A recent study published in the journal Environmental Research Letters suggests that aflatoxin will become increasingly prevalent in U.S. corn production due to the effects of climate change. Based on the results of 16 climate change models, over 89.5 percent of corn-growing countries in 15 states may experience heightened aflatoxin contamination in 2031–2040, compared to 2011–2020.
Aflatoxin contamination of corn is caused by the fungi Aspergillus flavus and Aspergillus parasiticus. Hot and dry conditions encourage fungi spores to be airborne, which allows for the contamination of crops.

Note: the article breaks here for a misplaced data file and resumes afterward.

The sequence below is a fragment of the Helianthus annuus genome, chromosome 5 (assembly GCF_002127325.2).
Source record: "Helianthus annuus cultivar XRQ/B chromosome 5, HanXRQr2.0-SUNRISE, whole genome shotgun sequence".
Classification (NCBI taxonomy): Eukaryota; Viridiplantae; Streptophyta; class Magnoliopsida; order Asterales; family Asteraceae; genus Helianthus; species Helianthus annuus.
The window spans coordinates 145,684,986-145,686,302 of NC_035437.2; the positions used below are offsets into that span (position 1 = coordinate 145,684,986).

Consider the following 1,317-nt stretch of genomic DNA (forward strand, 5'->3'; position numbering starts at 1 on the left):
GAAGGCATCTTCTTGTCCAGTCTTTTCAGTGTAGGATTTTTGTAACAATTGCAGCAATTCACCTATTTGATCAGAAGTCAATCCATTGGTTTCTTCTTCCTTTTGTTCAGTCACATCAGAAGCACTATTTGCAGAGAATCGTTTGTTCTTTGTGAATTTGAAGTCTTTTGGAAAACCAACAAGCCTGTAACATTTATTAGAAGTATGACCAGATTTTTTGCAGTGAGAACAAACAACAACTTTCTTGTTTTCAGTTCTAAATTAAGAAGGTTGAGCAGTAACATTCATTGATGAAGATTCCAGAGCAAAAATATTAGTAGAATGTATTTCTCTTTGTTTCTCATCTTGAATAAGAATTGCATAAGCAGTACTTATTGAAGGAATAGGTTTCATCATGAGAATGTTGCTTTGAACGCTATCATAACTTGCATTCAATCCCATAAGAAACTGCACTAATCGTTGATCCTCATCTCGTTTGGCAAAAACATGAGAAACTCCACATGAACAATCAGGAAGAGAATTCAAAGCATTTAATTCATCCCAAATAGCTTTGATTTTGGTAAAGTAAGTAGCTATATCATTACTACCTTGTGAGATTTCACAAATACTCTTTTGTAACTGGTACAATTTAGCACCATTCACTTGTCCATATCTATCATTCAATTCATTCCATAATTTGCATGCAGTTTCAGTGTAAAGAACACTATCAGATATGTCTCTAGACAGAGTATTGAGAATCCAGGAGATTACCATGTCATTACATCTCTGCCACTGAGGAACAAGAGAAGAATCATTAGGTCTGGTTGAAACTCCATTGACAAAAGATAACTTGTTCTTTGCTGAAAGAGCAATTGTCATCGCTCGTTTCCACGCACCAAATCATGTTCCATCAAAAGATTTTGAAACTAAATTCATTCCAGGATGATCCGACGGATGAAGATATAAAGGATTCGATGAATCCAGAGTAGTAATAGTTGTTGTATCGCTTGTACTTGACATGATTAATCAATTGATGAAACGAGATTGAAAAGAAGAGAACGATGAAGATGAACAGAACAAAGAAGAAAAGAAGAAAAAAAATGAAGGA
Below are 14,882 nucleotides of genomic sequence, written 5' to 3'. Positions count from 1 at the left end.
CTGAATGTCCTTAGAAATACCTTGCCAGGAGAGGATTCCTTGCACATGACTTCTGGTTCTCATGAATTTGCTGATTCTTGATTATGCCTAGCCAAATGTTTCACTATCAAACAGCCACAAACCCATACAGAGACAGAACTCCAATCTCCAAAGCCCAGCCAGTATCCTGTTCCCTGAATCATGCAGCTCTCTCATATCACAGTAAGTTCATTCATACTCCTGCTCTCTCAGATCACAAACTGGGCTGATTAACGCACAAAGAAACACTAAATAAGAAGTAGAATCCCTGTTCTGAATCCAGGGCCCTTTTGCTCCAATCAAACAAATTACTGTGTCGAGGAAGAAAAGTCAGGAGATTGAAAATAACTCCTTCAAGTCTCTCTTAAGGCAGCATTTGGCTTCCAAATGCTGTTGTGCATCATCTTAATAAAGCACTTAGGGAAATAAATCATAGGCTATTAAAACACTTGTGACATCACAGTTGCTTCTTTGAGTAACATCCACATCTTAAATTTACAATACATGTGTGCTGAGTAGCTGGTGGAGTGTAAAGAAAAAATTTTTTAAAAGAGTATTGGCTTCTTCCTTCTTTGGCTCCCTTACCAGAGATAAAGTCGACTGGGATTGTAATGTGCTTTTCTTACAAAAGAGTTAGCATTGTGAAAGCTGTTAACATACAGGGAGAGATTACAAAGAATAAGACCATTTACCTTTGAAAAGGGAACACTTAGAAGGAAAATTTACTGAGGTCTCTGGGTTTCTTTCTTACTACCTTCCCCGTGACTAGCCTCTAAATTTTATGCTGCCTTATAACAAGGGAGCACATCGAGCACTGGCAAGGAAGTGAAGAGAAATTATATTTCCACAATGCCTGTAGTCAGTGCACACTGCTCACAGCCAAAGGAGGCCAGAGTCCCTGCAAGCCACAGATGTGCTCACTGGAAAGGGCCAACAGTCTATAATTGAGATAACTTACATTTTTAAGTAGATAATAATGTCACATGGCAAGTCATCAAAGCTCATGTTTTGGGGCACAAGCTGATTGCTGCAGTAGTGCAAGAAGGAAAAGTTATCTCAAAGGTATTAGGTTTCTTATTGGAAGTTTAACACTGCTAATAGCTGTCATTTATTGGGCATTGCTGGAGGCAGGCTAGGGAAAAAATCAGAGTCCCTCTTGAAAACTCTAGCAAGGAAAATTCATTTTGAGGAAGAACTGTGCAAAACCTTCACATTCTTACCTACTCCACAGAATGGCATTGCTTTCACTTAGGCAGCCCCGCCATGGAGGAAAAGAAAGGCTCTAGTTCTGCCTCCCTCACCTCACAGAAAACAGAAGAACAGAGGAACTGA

Due to different regional climates in the U.S., aflatoxin perennially affects corn grown in the South, but is not common in the Midwest Corn Belt or northern states. However, the study suggests that future increases of aflatoxin will be a cause for concern more in the Corn Belt and northern states than in southern states, as aflatoxin-causing fungi are inactivated at very high temperatures.
The study’s researchers state that the grain industry can mitigate the risk of aflatoxin contamination by storing corn harvests in cool, dry places and irrigating crops as much as possible. Researchers also suggest that crop production may have to move further north or south, where the climates are cooler or wetter, to reduce aflatoxin risk. This would pose a problem for generationally owned farms.